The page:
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Local schools are 'nit' picking on students

Monday, September 20, 2004

SIKESTON -- Just the mention of head lice can often make a person's head begin to itch, but every year when school begins, there's always students who end up contracting the condition.

Already a month into the new school year, most area school nurses say head lice isn't a large problem amidst the student population, but it is an ongoing issue throughout the year.

"We don't have a problem here, but head lice is always going to be a problem in schools," said Sikeston R-6 nurse coordinator Nikki Vaught.

At Sikeston R-6 elementary schools, students are checked for head lice the first full week of school, and then again after each long holiday weekend, Vaught said.

Like most schools, Sikeston has in place a "no-nit policy," which means if found with a nit or live louse, students must go home and be treated.

"It can become educational neglect if kids are out of school very long," Vaught noted.

New Madrid Elementary school nurse Lura Jones said she sends out memos to teachers at the beginning of the school year, reminding them to watch for warning signs of head lice throughout the school year. New Madrid also has a no-nit policy in place.

"If they see any excess scratching from children, they'll send the child to me immediately, and I'll check and recheck to make sure that it doesn't get out of hand," Jones said.

The condition is contracted from scalp to scalp by using someone else's brush or comb, wearing hat or helmet, from coats, chairs or bed linens, Vaught said.

And there's really no specific time or reason it occurs, Vaught said.

"It's just a matter of being in the wrong place at the wrong time," Jones agreed. "It has nothing to do with how dirty or clean a person is, how they fix their hair or whether they take a bath everyday."

In 2002, the American Academy of Pediatrics made recommendations for dealing with head lice in schools. The AAP says no healthy child should be excluded from or allowed to miss school because of head lice, and that "no-nit" policies for return to school should be discouraged.

According to the AAP, because a child with an active head lice infestation has likely had the infestation for a month or more, by the time it is discovered and because the child poses little risk to others and does not have a resulting health problem, he or she should remain in class, but be discouraged from close direct head contact with others.

However, most schools still follow the no-nit policy.

"The thing is it's not a problem to get it -- the problem is having to get rid of it," Jones pointed out. "It's a major expense, and that's not counting the time it takes to remove the nits. You have to comb through an inch of hair at a time and go through each section."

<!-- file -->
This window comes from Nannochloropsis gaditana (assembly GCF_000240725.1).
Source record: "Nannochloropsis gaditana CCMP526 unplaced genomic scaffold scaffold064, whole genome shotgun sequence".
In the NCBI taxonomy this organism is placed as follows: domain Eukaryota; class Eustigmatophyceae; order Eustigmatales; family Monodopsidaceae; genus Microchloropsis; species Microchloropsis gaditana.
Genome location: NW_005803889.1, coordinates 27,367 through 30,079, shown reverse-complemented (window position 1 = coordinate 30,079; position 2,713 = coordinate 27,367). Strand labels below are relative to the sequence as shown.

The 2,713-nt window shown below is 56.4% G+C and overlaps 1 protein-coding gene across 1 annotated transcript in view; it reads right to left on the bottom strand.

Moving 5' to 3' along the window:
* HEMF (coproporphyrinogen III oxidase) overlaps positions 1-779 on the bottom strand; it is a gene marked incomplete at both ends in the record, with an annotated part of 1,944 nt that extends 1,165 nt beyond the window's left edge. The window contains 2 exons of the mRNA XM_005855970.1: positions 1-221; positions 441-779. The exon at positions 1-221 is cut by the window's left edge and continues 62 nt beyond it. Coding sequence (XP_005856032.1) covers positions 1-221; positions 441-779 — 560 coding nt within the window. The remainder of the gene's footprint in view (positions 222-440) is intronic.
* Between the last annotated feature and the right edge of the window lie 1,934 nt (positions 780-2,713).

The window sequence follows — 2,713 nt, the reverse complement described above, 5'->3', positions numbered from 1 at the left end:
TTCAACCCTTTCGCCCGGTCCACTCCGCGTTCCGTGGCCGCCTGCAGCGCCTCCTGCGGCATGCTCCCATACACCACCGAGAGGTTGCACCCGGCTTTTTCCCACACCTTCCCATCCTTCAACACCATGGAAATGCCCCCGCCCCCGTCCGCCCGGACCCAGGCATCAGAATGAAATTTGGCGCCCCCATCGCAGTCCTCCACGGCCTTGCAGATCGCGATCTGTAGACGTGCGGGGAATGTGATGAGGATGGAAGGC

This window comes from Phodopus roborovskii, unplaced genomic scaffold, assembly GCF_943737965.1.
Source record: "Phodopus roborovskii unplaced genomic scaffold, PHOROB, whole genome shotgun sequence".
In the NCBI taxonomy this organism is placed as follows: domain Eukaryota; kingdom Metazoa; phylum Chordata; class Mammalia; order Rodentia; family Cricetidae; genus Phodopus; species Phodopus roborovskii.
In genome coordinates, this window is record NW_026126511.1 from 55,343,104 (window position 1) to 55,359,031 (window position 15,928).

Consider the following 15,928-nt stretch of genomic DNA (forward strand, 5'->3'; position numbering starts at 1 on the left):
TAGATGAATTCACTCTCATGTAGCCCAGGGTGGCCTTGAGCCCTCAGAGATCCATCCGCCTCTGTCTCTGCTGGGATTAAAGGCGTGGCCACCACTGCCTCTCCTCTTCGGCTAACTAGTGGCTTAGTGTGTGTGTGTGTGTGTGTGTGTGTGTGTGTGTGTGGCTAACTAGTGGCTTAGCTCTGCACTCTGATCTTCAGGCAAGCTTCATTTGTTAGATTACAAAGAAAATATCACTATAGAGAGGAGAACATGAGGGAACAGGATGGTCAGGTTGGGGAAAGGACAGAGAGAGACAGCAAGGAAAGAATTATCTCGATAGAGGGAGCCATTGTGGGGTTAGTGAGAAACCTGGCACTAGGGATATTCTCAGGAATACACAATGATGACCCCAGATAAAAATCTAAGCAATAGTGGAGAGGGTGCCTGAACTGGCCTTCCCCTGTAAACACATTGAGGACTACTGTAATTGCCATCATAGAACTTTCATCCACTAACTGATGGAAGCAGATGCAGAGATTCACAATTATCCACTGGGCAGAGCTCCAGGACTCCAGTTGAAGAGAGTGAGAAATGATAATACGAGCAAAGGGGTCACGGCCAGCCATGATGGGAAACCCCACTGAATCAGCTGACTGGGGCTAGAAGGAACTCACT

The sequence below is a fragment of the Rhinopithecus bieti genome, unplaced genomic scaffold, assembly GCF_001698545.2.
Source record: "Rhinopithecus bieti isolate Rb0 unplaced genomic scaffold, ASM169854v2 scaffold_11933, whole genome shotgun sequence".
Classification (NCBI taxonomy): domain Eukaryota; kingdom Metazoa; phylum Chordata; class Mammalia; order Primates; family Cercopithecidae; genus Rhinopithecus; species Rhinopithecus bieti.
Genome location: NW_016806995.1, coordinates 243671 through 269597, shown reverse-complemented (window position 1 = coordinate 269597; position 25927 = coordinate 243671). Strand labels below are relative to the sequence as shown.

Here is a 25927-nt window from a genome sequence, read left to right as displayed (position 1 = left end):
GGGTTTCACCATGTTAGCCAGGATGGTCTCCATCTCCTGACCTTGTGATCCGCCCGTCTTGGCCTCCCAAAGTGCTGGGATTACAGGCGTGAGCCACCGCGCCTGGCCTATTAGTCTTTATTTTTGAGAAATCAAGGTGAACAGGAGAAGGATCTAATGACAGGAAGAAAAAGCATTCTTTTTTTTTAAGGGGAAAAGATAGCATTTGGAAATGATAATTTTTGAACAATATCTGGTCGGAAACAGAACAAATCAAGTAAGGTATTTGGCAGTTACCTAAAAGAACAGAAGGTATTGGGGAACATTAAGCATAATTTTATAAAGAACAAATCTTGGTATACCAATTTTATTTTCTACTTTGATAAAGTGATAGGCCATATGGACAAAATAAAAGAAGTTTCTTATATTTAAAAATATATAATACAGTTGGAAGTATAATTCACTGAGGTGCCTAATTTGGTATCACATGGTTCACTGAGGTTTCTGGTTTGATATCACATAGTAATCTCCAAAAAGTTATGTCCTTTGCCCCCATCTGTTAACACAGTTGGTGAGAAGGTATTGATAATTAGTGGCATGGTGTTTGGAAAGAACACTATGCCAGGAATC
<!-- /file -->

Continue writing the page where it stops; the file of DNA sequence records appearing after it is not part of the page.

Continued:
When checking students, Jones uses a gooseneck lamp -- and it works, she said.

"When I walk into the classroom with gooseneck lamp, the kids say 'it's that time again," Jones said.

Normally Jones checks the very back of the scalp next to hairline behind each ear because that's where they seem to like to lay the eggs, she said. The eggs are tiny, round, silvery things stuck to the hair shaft, and when they lay eggs, they do it right on the scalp, she explained. As the hair grows out, the egg will move out with it. As the child combs hair, it can move out a little, too, Jones said. When a child is found with nits or lice, nurses try to be really careful when notifying students to prevent embarrassment, Vaught said.

"We don't want to pull them out of class because we think about their self esteem. It really is detrimental and if they get it over and over, it can hurt their self esteem (if they're called out of class all of the time). And sometimes it's not the kid's fault."

Head lice are most common in children ages 3 to 12, the AAP reports. Symptoms of lice include excessive head scratching and continuous itching, Jones said. Medicated shampoo should be used in treating lice, and it's very important to follow directions, she advised. The AAP recommends Permethrin 1 as a treatment for the condition.

Overall, Vaught said she thinks Sikeston's nurses do a good job of detecting and preventing lice.

"We check for it often and notify people," Vaught said. "If it's found in an elementary student, we'll notify siblings at other buildings if needed, and the whole family gets treated."

Jones, who's been the school nurse at New Madrid Elementary for 31 years, said she's seen tons of head lice over the years, and it doesn't really bother her. She hasn't even contracted it from the students.

"I take a shower every day," she laughed. "I guess I've just been lucky."